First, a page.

Spitz vs. Spits

Photo of author


Spitz and spits are two commonly confused words that are pronounced in the same way when spoken aloud but are spelled differently and have different meanings, which makes them homophones. Homophones exist because of our ever-changing English language, and are a challenge for those who wish to learn to speak English. The way the spelling and definitions differ can be confusing when attempting to learn vocabulary correctly.

Proper pronunciation of spoken English may help the listener distinguish between homophones; the words affect-effect are a good example, but the words to, too and two are indistinguishable from each other. Pronunciation is usually more ambiguous, as English pronunciation may vary according to dialect, and English spelling is constantly evolving.

Pronunciation may change even though the spelling doesn’t, producing two words that are pronounced in the same manner but have different meanings such as night and knight. Phonological spelling and spelling rules do not always work, and most people avoid misspelling by studying vocabulary words from spelling lists, enhancing their literacy skills through spelling practice.

English words are also spelled according to their etymologies rather than their sound. For instance, the word threw is derived from the Old English word thrawan, and the word through came from the Old English word thurh. Homophones are confusing words and are commonly misspelled words because of the confusion that arises from words that are pronounced alike but have very different usage and etymology.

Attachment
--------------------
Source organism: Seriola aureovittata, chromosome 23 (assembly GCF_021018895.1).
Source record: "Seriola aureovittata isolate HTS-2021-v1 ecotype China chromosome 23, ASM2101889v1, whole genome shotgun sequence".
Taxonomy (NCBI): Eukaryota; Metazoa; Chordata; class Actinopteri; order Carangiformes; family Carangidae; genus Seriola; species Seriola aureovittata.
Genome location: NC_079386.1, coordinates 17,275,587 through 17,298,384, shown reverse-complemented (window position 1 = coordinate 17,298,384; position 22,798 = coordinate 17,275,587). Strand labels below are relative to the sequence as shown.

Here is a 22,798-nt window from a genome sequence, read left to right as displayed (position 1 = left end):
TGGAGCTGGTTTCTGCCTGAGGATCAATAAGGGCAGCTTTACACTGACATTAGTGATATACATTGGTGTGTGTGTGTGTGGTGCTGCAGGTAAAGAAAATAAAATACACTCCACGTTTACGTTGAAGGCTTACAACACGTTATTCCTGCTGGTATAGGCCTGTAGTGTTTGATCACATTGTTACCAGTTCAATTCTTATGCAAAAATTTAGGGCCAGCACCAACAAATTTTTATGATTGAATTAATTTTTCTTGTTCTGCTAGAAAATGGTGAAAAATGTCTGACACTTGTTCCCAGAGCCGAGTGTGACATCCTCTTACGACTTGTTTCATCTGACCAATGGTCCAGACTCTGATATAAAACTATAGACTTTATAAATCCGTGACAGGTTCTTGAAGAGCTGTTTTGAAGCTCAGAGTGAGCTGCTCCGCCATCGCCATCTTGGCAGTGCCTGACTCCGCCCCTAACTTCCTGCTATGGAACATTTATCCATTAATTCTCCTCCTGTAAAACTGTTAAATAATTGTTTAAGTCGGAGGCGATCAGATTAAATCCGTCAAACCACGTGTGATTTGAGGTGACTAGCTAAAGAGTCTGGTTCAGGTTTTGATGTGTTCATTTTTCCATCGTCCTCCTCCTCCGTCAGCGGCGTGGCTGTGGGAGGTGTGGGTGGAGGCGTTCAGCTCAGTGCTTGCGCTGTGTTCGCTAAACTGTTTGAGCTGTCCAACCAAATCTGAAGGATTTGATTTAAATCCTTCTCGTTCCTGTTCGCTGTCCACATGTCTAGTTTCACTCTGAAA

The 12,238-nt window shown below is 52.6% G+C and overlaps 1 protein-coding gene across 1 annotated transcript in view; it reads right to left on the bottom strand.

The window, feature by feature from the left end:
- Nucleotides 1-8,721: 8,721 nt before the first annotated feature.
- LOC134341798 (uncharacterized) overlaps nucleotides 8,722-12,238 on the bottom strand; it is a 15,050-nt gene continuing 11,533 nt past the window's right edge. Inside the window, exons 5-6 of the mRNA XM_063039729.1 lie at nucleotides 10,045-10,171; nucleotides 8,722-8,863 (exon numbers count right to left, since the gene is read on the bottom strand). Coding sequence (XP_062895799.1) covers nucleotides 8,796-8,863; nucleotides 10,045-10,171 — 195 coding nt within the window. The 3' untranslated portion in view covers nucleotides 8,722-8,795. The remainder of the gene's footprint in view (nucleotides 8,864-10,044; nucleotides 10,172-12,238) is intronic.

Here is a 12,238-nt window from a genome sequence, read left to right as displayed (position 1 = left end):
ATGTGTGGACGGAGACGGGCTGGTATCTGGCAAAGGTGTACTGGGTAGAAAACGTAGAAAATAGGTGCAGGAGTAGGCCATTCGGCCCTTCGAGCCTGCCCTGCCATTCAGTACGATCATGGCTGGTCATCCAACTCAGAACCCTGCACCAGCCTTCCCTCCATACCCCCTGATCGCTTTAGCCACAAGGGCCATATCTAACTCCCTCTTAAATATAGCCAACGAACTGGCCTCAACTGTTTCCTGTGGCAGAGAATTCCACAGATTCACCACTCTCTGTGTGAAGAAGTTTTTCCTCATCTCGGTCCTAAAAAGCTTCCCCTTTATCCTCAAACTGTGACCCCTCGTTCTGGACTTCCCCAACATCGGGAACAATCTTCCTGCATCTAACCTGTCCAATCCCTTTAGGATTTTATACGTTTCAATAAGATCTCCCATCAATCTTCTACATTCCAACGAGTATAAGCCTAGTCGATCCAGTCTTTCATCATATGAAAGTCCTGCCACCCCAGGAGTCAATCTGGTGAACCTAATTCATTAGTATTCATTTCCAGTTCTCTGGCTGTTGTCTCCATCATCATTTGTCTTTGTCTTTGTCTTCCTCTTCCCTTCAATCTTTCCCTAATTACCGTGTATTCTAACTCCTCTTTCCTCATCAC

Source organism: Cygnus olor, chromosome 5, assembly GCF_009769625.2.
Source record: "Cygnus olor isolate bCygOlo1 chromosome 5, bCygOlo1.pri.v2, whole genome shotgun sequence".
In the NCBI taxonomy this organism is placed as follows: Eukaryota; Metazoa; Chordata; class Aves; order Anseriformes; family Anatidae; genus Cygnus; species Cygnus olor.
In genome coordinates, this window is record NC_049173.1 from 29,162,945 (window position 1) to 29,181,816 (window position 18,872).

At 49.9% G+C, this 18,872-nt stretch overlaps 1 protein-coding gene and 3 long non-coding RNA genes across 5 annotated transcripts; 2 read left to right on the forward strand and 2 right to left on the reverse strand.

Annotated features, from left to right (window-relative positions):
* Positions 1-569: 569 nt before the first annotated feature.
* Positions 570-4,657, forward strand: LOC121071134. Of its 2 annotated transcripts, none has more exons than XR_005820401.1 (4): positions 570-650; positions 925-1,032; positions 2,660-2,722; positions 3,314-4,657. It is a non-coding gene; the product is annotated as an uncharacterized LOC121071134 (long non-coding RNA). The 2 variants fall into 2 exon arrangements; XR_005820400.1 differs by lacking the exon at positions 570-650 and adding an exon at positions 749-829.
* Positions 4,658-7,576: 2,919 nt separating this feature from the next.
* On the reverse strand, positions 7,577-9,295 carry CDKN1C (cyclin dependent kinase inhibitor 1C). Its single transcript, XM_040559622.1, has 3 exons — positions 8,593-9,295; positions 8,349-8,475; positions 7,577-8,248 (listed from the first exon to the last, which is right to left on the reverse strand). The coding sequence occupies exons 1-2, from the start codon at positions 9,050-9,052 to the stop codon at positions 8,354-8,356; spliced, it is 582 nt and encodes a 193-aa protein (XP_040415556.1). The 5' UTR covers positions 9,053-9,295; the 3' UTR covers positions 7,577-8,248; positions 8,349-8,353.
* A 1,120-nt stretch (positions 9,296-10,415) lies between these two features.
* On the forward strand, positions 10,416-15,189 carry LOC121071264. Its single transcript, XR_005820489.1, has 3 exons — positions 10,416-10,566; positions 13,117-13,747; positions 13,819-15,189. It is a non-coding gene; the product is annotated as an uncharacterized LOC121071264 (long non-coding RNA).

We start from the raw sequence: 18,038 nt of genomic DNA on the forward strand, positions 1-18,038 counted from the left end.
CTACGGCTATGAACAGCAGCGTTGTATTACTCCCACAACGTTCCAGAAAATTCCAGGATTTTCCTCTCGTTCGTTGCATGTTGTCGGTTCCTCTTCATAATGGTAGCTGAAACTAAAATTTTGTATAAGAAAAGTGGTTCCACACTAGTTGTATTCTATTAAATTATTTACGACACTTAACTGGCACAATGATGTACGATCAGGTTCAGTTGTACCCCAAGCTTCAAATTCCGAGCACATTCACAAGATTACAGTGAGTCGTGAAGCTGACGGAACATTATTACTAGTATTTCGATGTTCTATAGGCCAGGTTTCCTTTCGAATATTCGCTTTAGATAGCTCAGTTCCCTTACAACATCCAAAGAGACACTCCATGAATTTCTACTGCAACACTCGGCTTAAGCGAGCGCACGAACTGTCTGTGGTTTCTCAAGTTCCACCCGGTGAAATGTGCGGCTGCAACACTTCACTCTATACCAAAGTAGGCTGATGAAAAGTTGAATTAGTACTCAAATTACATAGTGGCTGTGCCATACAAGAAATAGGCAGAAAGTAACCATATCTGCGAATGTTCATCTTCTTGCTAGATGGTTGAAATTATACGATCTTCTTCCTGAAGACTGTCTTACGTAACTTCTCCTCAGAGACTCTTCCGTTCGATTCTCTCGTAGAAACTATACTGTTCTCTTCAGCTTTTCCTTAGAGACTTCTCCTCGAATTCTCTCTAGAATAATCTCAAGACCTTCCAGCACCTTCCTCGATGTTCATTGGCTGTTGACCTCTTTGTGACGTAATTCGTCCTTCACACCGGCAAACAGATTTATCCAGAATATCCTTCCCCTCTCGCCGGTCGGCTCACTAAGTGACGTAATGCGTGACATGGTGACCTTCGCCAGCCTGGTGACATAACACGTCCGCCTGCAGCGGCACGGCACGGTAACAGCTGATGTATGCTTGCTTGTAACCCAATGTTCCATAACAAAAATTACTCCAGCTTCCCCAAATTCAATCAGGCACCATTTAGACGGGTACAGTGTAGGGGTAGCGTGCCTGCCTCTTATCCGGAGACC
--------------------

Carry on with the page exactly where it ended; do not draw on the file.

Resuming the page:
A spell checker will rarely find this type of mistake, so do not rely on spell check but instead, learn to spell. Even a participant in a spelling bee like the National Spelling Bee will ask for an example of a homophone in a sentence so that she understands which word she is to spell by using context clues. We will examine the definitions of the two words spitz and spits, where they came from and some examples of their use in sentences.

A spitz is a dog that belongs to one of a certain number of breeds that are classified as working dogs. A spitz always has a pointed nose and pointed ears. Some breeds that are considered to be spitz dogs are the Akita, the Chow Chow, the Pomeranian, the Samoyed and the Shiba Inu, among others. The word spitz came into use in the 1840s and is taken from the German word spitzen, meaning pointed. The plural form is spitzes.

Spits is the present plural form of the verb spit, meaning to expectorate or to eject saliva, food, drink, or a foreign object from one’s mouth. Related forms are spit, spat, spitting. The word spits is derived from the Old English word spætan which means to expel saliva.


She also offered to pay for the Maltese-Japanese spitz mix’s eye removal, which was causing the pup the most pain. (The National Post)

Anubis is a northern spitz type, about 60 pounds and 10 years old, with no health issues except for a sebaceous adenoma on the back of his neck. (Newsday) 

Blotter: Man spits on officer after being arrested on public intoxication charge, police say (The Denton Record-Chronicle)

Aboriginal activist ,21, who spits at police, calls them ‘white dogs’ and doesn’t identify as Australian is charged with assaulting a paramedic (The Daily Mail)

Enjoyed reading about these homophones? Check out some others we covered: